I’ve been using an iPhone as my primary mobile device since I stepped away from my HTC Fuze (Touch Pro) several years back. In the time since, I’ve had two iPhone’s, the 3GS and now the 4S. (Can you tell, I’m not often an early adopter?) Both devices have performed up to my expectations, neither needed to be rebooted often, I can make calls, receive texts, and most importantly, I am able to access the web and run apps at my leisure. Very infrequently have I had major complaints with either of these devices and while I’ve been keeping an eye on the releases of Android Devices, I hadn’t really spent much time with them.
That all changed a few weeks ago when I got my hands on Motorola’s Android Mini. It’s one of the smaller Droid’s on the market, but its size, weight and screen size make for a very easy transition from using an iPhone. By having a similar form factor, there was no transitional discomfort to deal with when sliding it in and out of my pants pockets. There are often times that I carry both devices simultaneously, one in each pocket, and I barely notice they’re there. That is attributed to just how light the Droid Mini is, with a 10gram difference, I had to be careful not to smack myself in the face while making a call, a-la Dwight Shrute.
The Mini’s screen is in a word, spectacular. I didn’t really notice just how impressive it was until I ran the Madden 25 app on both devices. While the iPhone felt cramped while attempting to control the players, everything was easy on the Droid and I rarely felt that my fingers were getting in the way of the action. That’s an experience I have missed out on by using the iPhone. Other features, such as how the Droid Mini turn’s on its screen when it feels vibrations, fluidly moving notification screen, and the shake-to-camera option, are all executed quite well and help make the device intuitively easy to use on day one. Also, even though it weighs less, the Droid Mini doesn’t instill the fear and worry I have of dropping and shattering my iPhone 4S. While the back is plastic, it never feels as though it’s going to slip out of my hand or slide off my desk, which is handy since it’s where I spend most of my time.
I did and still do however, still have an issue with the location of the volume buttons on the side of the Droid Mini. I understand why they aren’t in the same place as the iPhone’s. I also think that the Mini has their volume buttons in a far easier to reach location than they are on the iPhone, but I’ve become so accustomed to sliding my fingers to the top left of the iPhone’s screen, that I often find myself squeezing on non-existent buttons when using the Mini.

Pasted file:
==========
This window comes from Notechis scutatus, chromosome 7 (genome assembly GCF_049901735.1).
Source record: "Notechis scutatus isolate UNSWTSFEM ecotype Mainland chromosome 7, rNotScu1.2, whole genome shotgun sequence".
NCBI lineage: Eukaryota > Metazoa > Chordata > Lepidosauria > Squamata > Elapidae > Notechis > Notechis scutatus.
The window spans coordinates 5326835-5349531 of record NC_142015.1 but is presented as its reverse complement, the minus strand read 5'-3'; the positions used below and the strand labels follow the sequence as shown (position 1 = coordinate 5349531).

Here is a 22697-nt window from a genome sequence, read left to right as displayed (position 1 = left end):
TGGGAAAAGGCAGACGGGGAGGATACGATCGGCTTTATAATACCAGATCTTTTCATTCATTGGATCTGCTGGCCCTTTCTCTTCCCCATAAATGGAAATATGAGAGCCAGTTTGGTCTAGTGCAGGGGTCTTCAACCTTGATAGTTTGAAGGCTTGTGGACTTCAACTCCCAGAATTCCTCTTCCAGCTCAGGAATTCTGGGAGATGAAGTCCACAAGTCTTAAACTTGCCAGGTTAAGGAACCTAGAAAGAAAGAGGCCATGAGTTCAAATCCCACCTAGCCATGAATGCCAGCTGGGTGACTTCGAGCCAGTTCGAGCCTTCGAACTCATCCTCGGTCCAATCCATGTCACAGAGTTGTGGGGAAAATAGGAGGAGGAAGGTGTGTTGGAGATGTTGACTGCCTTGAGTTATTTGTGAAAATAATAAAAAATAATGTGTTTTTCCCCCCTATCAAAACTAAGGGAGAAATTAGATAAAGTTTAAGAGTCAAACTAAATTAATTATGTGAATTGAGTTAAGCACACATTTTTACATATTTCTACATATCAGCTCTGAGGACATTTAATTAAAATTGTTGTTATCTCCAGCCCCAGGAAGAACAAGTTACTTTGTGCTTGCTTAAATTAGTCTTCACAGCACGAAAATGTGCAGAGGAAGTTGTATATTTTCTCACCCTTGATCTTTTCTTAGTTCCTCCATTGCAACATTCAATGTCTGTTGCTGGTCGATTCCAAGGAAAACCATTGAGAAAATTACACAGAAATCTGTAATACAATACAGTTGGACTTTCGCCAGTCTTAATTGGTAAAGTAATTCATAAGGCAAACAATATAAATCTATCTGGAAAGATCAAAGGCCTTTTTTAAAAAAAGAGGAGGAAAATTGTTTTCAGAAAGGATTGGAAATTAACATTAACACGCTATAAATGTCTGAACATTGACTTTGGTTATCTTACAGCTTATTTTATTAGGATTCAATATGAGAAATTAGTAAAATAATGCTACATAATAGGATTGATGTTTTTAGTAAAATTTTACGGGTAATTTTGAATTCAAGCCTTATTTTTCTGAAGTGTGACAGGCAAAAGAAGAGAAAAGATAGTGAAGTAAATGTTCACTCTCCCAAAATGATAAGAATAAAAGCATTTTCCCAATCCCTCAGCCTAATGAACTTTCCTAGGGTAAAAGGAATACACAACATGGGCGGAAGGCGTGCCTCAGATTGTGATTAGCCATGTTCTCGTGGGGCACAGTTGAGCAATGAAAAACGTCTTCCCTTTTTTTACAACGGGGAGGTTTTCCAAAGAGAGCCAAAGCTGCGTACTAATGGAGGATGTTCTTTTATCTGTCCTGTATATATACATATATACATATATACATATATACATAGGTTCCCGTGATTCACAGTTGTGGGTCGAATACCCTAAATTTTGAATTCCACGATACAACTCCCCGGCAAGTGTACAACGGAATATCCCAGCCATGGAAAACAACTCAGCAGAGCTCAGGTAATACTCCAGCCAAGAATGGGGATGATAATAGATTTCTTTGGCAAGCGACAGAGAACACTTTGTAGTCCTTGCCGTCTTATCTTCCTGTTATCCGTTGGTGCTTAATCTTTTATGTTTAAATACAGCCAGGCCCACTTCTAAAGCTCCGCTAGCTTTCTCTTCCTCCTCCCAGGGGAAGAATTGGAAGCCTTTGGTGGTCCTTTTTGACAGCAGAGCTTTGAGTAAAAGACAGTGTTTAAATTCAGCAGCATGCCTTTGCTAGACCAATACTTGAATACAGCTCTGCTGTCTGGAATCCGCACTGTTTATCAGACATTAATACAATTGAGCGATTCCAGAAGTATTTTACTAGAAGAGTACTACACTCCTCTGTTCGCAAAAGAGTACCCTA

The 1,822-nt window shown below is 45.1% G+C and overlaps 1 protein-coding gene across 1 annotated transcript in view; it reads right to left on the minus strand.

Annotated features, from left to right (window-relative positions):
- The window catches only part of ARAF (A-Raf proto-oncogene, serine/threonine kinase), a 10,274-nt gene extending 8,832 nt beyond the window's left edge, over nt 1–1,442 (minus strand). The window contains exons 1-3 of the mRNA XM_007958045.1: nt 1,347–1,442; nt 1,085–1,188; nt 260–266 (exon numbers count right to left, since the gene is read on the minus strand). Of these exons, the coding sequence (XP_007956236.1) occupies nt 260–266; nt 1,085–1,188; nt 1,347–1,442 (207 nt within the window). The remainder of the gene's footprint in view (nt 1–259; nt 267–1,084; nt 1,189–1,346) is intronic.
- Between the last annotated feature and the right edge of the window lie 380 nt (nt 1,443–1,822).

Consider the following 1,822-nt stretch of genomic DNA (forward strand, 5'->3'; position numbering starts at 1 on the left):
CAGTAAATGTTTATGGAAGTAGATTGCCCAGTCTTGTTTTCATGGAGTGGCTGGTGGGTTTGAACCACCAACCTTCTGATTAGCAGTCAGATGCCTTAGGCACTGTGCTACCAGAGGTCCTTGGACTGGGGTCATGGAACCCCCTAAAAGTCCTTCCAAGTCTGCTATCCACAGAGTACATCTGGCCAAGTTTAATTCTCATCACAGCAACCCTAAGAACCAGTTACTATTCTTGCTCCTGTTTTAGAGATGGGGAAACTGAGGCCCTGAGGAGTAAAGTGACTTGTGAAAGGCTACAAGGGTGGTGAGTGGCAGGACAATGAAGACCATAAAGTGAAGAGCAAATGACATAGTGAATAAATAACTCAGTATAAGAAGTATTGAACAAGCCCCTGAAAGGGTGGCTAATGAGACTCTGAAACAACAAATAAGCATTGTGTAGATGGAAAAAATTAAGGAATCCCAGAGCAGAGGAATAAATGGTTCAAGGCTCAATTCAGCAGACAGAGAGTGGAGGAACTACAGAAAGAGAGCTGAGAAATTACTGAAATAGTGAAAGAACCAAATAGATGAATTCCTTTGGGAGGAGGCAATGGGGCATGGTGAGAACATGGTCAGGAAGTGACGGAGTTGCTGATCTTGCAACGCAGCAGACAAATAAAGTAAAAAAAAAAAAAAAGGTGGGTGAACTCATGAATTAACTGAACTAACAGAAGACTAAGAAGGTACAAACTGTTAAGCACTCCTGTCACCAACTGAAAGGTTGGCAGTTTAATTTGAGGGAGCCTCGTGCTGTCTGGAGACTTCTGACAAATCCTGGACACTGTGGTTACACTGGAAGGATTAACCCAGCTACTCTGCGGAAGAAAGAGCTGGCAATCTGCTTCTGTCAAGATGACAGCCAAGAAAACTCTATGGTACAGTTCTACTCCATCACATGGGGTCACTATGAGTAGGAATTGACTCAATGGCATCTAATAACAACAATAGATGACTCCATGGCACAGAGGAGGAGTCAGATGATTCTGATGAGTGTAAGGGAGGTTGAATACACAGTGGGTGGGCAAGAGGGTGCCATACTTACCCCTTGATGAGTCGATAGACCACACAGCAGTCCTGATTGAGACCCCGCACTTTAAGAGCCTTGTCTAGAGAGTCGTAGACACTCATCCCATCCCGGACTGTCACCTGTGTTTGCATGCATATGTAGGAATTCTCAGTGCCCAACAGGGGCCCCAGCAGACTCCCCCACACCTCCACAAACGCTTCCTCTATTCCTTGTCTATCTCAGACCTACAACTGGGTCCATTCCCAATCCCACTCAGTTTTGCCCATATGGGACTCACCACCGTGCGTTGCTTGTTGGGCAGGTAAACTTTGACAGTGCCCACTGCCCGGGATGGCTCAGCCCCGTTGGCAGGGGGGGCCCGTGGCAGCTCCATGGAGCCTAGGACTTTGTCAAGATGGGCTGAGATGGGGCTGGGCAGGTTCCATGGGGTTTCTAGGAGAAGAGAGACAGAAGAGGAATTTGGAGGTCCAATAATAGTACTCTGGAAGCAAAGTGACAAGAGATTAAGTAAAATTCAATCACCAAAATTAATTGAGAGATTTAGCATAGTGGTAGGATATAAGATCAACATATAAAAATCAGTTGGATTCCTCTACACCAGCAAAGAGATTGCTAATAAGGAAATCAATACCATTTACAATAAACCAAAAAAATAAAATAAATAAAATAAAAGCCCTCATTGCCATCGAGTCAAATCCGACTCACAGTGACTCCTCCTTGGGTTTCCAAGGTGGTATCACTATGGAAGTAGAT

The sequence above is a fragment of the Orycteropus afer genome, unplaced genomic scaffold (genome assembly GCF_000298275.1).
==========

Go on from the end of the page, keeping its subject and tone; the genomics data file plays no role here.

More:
While many of the similarities between the iPhone and the Droid Mini make for an easy transition from iOS to Android, some of the similarities between the two have made me feel like I’m missing out on some things that are inherently attributed to Android. The fact that the device is sealed like the iPhone and, prevents you from being able to access the battery makes the Mini seem inferior to the larger Droids. Also, the lack of expandable storage is a slight to everyone. The Mini only comes with 16GB of storage space, my 4S has 64GB, there’s no way I’m transferring my music library to it. Yeah, yeah, Google Play is the answer I keep hearing, but not everyone has an unlimited data plan.
All in all, my first impression of the Motorola Droid Mini is that it’s a fine device. The OS is stable, the hardware performs exceptionally, and if you’re coming from an iPhone 4S or earlier, you’ll have few difficulties getting used to the Droid Mini. Just as long as you realize and accept that you won’t be receiving the full Android experience. The bigger screen will make navigation, games and browsing easier and more pleasant, and the 2GB or RAM will surprise you with how quickly apps respond. However, at the time of this writing, I don’t see the Droid Mini doing too well in the market. While it is comparable to the older iPhones, the hardware just doesn’t match up to the price. I’d get this for a teenager or as a free/cheap upgrade, but as of the time of writing this, I wouldn’t recommend purchasing this as a stand-alone.
|Motorola Droid Mini||iPhone 4S|
|Size||2.41(H) x 4.77(W) x 0.35(D) inches
61.3mm(H) x 121.25mm(W) x 8.9mm(D)
|4.5(H) x 2.31(W) x 0.37(D) inches
115.2mm(H) x 58.6mm(W) x 9.3mm(D)
|Processor||Dual-core 1.7 GHz Krait||Dual-core 1 GHz Cortex-A9|
|Memory||2GB DDR RAM||512 MB RAM|
|Storage||16GB storage||8/16/32/64 GB|
|OS||Android 4.2.2 Jelly Bean||iOS 6-7|
|Weight||130g – 4.58oz||140g – 4.94oz|
|Connectivity||WCDMA 850/900/1900/2100, CDMA 800/1900, GSM 850/900/1800/1900, LTE Band 04/13, HSDPA 42.2 Mbps (Category 14), HSUPA 5.76 Mbps, CDMA EV-DO Release A, GPRS Class 12||UMTS/HSDPA/HSUPA (850, 900, 1900, 2100 MHz);
GSM/EDGE (850, 900, 1800, 1900 MHz)
CDMA EV-DO Rev. A (800, 1900 MHz)
|Camera||Rear: 10MP, 1080p HD video (30 fps)
Front: 2 MP
|Rear: 8MP, 1080p HD video (30 fps)
|Wifi||802.11 b/g/n||Wi-Fi 802.11 b/g/n|
|Price||$399.99 No Contract||$249.99 No Contract|
Jordan Goodson, the geek in the darkness, guiding his readers through the vast catacombs of tech and science. He journeys the interwebs searching for any and all relevant data to be absorbed and shared.